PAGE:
Well, I was perusing banjos in ebay last week as I often do. One caught my eye as particularly cheap at £90 ($117 US) considering it came with lined plywood case, clip on tuner, shubb capo and a couple of sets of strings and spare bridge.
Only trouble was I am learning clawhammer and this was a resonator banjo. However, I thought "if it's good enough for Wade Ward."
The banjo was badly described by the owner which wax probably why no bidders, and I had to e-mail query re postage. The rim couldn't be seen in the picture, and there was no decal on the headstock. I thought it was likely to be some sort of Saga kit/Rover/Ozark(asian) type banjo, and I figured if I didn't like it I could sell it for much the same price and keep the sundries. So, at auction end I was the only bidder, and a few days later(yesterday) the banjo arrived.
The case had a broken hinge, quickly fixed by a close fitting bolt today.
Removing the banjo it indeed was a cast aluminium saga kit type. It looked in decent condition with straight neck. The bridge was completely deformed so I changed it. The planetary tuners ground a bit tuning up, but tightening the screws seemed to sort that out ok. The geared 5th tuner was loose, but after consulting the forum I removed it and then reinserted by mallet with paper shim after removing the button. It's now solidly in place.(It doesn't turn particularly smoothly though).
The banjo was very, very tinny/jangly at first, and I was a bit nervous as I didn't want to have to spend out changing from the (inner)frosted head. I removed the resonator, and it didn't really make any difference. (The tension brackets are shoed as well as passing through the flange so I can remove flange and turn it into an open back if I want.) However stuffing the pot and relaxing the tension on the waverley tailpiece helped a lot. After putting the resonator back on I swapped the bridge for a heavy staircase one and that removed the last of the overtones.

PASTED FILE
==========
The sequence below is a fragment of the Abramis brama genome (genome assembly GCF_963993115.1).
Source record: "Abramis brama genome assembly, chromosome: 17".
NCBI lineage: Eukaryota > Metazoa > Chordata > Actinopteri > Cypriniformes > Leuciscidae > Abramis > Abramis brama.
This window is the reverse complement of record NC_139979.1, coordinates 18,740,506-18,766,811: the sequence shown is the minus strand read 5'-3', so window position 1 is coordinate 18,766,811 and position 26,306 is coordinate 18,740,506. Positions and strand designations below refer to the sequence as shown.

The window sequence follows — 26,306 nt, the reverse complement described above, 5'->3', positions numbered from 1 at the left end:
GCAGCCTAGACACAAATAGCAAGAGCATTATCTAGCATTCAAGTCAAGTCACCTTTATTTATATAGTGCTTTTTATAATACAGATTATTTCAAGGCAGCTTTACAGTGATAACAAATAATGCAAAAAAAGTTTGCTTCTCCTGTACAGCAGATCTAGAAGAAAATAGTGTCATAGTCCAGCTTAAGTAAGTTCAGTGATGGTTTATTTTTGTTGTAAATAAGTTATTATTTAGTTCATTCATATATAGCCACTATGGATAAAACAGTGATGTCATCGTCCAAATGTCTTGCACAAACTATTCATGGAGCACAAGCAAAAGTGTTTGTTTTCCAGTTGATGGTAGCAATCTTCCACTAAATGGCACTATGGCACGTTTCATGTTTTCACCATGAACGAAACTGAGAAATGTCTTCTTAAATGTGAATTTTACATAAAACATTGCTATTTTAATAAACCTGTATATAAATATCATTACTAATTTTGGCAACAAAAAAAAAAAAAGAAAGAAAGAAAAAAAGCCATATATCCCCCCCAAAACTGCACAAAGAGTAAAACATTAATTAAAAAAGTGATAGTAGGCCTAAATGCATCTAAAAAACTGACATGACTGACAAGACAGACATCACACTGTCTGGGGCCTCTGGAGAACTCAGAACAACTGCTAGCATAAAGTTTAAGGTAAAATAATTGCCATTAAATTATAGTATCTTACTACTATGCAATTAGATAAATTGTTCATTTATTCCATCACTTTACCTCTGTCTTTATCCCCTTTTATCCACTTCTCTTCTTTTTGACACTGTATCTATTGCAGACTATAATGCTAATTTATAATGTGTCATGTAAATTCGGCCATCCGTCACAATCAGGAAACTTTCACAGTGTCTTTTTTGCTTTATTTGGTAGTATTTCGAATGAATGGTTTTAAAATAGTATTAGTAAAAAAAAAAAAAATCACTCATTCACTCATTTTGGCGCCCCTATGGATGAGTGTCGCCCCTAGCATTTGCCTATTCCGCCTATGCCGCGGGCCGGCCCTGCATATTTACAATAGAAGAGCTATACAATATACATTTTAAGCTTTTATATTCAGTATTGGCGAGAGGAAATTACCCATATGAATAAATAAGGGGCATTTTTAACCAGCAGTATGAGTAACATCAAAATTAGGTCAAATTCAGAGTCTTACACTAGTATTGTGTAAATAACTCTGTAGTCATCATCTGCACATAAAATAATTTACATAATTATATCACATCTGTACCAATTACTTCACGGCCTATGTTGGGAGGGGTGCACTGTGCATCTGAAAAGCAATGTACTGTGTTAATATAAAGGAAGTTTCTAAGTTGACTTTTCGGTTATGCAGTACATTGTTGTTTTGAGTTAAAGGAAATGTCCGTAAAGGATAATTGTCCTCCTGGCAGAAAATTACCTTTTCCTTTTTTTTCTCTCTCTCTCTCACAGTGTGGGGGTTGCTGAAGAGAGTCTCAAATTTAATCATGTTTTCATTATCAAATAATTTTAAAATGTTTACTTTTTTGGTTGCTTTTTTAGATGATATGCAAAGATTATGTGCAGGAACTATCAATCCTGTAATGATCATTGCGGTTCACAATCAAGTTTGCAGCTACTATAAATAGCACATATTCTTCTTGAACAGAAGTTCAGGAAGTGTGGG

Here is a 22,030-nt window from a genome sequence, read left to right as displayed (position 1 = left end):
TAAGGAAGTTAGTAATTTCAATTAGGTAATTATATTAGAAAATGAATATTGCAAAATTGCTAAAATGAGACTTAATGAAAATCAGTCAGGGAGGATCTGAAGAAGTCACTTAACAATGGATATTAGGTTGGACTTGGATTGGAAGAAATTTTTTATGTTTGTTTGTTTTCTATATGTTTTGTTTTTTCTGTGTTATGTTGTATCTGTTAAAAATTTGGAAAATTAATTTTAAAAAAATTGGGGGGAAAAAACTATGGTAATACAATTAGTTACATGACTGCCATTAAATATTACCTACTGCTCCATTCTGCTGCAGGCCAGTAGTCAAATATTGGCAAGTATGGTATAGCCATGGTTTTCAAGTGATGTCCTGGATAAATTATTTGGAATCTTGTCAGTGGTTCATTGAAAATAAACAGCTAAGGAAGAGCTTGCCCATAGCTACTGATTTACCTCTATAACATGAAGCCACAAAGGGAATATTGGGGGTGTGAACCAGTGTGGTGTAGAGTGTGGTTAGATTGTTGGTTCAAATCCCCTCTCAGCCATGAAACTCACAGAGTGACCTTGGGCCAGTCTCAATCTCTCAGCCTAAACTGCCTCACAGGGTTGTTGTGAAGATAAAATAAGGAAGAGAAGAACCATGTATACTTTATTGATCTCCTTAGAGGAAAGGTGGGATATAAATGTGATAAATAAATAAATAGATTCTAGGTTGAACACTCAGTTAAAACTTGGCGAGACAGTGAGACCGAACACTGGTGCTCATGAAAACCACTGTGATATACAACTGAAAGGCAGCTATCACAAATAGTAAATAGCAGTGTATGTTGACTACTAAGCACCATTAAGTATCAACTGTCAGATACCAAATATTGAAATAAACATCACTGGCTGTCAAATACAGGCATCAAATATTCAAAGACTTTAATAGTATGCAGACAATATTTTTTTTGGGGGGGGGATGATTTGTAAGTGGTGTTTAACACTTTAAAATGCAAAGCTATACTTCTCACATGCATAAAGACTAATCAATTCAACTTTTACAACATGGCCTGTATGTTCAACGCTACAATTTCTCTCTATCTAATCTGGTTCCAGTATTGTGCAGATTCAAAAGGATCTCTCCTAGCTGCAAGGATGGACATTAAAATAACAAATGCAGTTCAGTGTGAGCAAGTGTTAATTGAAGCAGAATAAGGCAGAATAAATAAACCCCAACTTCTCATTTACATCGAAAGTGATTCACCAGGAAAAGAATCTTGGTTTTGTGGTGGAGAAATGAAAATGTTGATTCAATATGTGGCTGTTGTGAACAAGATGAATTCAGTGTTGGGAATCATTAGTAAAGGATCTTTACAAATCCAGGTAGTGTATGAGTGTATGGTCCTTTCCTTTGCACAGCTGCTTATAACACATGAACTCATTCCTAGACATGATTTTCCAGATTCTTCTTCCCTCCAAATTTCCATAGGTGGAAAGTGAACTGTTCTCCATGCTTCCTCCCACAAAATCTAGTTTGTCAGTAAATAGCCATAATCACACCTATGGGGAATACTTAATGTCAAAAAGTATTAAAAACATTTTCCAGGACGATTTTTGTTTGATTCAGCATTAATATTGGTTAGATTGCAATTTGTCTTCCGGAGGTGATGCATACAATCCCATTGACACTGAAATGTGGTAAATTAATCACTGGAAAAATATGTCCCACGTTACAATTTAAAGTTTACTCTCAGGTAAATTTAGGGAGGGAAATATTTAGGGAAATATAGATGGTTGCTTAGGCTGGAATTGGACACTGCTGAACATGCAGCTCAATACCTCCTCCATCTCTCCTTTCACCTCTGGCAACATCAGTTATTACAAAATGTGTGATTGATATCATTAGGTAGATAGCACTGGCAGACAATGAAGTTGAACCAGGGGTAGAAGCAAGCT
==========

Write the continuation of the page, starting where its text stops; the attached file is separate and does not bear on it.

The action is very low and it's impossible to thumb the 5th over the neck so I've ordered a 3/4" bridge to trial out. It plays ok over the head, but my wrist arches when I play there. I'm pretty happy with the sound, it has mellowed right down, and I may even move the stuffing away from the bridge to give back a little jangle.
All in all, I'm pretty happy. I have a banjo I can fearlessly strip down and play about with, and it's something I can break down to travel abroad with easily if need be.
I'll post a video later.
Tuesday, September 11, 2018 @11:17:53 AM
Andy, It sounds like you are banjo handy. That is exciting! I love the resonator banjo that I got. My husband asked if I only played that one now feeling bad the other one was going to waste. I assured him banjos are a bit like guns. Each is a little different and we can like them all.
Wednesday, September 12, 2018 @3:45:20 AM
As I wait on my 3/4 bridge it's back to the Gretsch Dixie Special for normal practice. [In fact I've ordered two 3/4" bridges and want to see if I get more 5th string pop on the Gretsch.
Today I plugged in my phone metronome [230/115 max] instead of my dial metronome [208/104 max].
I built Spotted Pony up through the speeds to warm up finishing at 230/115. I then had a go with Old Time Jam Machine and was almost there, only breaking down occassionally. It was my closest yet. I think Spotted Pony is running at around 250/125bpm on OTJ so a bit faster than my other tunes.
Then for fun I ran through my other tunes at 230/115 which I've never done before. I can't say they were all 'comfortable', but they were all easily manageable at that speed.
I'm finding now that whereas my right wrist is pretty comfortable at high speed and doesn't tire too easily, my left hand does, especially my pinkie. I can't really see any way past that except to keep playing and wait for pinkie strength/stamina to build up.
Thursday, October 4, 2018 @7:33:01 AM
There are also bridges made which raise only the fifth string. I have one of those on my Goodtime Parlor, which has a nice low action I love, but that action makes the fifth string impossible to clawhammer over the neck. The raised fifth string bridge does the trick without changing the action for the other four strings.
Wednesday, November 28, 2018 @3:24:46 PM
Sounds like you got something useful to you Andy. Interested to hear it. :)
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